Assisting teenage mothers re-join formal education and others enrolled in skills training programs
The Girls for Change aims at assisting teenage mothers re-join formal education and others enrolled in skills training programs. To address the growing concerns of many young/teenage mothers in and around the THINKER’S VILLAGE community, the GFC will also provide an Early Childhood Care Development Center to cater to their kids during school hours. Through this intervention our program will ensure a child friendly learning and play environment, the provision of learning materials to include reading books, and recreational materials.
Why we do what we do?
Current programs run by the Girls for Change shows that many teenage mothers especially under-privileged girls are either not in school or engaged in productive activities because they do not have anyone to look after their kids.
While the provision of access to sexual and reproductive health services and free and compulsory basic educations are vital for economic growth and poverty reduction. However, it is critical that children of underprivileged and marginalized teenage girls are having access to early childhood care education. Providing such services or intervention will facilitate the return of teenage girls who have dropped out of school or are unable to participate in entrepreneurship trainings because they have to look after their children at the time they should have been enrolling in formal or informal school.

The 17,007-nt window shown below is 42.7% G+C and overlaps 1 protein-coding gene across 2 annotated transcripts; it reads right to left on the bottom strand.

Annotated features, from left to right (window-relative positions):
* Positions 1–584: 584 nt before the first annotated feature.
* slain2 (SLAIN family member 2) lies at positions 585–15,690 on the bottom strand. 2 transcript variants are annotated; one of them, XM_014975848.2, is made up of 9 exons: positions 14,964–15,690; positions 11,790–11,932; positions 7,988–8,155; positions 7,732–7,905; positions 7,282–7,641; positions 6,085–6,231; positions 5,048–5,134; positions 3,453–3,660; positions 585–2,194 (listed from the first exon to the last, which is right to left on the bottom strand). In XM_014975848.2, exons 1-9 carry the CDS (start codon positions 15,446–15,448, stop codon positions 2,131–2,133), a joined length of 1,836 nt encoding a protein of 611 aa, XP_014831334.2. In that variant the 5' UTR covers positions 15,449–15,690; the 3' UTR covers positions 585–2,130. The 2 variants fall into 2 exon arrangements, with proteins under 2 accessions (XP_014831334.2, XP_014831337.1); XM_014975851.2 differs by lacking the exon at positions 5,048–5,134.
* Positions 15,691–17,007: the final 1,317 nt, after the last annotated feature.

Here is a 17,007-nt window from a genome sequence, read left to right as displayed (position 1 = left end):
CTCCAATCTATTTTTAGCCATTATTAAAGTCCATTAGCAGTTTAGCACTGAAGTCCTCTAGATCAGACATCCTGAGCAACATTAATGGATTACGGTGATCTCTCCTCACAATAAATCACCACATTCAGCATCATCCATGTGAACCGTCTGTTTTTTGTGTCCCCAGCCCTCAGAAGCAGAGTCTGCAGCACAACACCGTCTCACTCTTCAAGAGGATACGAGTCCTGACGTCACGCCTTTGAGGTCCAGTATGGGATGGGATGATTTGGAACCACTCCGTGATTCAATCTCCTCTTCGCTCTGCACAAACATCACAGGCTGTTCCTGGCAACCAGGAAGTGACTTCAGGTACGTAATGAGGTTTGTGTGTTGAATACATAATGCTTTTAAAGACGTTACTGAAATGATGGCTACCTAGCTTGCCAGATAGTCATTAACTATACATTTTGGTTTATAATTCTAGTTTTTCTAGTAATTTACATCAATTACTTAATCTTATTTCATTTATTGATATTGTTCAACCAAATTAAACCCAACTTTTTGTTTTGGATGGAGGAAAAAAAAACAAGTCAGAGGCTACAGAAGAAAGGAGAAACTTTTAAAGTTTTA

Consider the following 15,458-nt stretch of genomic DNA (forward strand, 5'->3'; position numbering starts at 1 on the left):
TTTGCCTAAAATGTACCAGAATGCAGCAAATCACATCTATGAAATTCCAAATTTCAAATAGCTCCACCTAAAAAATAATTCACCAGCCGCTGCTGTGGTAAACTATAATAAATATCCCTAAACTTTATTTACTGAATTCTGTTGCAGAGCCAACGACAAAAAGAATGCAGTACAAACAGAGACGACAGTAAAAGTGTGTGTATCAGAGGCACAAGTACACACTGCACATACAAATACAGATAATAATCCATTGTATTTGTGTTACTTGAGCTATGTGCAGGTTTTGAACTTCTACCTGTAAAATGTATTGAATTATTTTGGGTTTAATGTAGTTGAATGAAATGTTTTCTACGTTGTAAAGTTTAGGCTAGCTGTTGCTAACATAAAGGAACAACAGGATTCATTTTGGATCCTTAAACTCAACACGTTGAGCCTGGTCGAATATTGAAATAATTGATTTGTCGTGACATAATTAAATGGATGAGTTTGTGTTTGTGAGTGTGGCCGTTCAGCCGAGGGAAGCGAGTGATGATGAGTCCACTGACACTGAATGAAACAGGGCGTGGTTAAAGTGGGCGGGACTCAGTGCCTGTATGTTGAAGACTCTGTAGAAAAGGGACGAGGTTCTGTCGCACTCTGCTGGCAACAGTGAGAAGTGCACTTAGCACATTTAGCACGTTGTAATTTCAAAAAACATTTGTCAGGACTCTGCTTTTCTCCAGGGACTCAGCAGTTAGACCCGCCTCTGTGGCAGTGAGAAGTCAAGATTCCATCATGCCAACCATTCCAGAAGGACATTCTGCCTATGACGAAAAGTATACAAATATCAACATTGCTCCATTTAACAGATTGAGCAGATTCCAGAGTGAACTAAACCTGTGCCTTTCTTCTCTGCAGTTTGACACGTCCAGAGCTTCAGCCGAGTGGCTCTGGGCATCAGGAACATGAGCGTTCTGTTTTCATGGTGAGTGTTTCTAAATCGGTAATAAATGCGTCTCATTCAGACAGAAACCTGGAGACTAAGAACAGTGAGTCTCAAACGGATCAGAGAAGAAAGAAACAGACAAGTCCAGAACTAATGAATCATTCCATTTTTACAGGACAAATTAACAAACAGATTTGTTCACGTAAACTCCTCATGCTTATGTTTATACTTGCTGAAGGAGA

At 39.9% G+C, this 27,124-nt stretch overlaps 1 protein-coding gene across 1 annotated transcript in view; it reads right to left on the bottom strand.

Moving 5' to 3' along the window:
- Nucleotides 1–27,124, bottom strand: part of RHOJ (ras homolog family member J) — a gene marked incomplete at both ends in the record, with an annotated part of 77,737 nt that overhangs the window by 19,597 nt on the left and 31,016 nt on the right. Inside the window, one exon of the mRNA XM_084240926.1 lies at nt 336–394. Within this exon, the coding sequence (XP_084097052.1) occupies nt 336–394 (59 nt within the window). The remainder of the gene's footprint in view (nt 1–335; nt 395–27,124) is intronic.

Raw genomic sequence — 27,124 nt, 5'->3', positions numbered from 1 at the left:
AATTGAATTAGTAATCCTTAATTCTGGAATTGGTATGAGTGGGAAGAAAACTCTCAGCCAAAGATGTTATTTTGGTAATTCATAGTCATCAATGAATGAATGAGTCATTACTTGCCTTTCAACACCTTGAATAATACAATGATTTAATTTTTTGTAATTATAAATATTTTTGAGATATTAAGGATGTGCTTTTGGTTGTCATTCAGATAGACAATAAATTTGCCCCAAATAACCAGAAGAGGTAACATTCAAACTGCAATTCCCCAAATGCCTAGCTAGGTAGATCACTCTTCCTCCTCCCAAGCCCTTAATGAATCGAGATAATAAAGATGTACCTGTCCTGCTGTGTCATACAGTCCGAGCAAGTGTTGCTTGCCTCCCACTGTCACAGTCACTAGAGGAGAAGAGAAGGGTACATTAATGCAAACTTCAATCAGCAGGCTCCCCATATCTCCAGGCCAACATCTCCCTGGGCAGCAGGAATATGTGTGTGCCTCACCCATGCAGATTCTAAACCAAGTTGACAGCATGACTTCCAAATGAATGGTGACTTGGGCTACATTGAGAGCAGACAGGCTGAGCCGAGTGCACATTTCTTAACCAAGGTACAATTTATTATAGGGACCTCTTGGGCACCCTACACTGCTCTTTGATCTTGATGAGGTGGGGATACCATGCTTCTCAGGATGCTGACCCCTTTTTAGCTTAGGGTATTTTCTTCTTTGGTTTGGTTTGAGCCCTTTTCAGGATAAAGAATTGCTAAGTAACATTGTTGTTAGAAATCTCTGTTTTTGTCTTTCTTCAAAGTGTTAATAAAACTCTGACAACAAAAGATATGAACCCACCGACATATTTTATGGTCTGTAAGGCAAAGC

The Girls for Change believes that education is vital, and a key to success in every society. Our goal in helping teenage mothers re-joining school and ensuring the care and protection of children from violence exploitation and neglect is our mandate.
Why our work is important
Out of the total population in Liberia, approximately half are under the age of 18 years. The limited opportunities for education, training and employment render this age group particularly vulnerable. While the minimum legal age for marriage in Liberia is 21 for males and 18 for females, in practice the custom of early marriage is commonplace. In Liberia 38% of girls are married by the age of 17 and 11% by the age of 15 years . Female Genital Mutilation (FGM) also affects 66% of women in the country. At 38% the rates of adolescent pregnancy in Liberia are among the highest in the world. With high female school dropout rates exacerbated by poverty, young girls are often peer influenced to engage in several high-risk sexual practices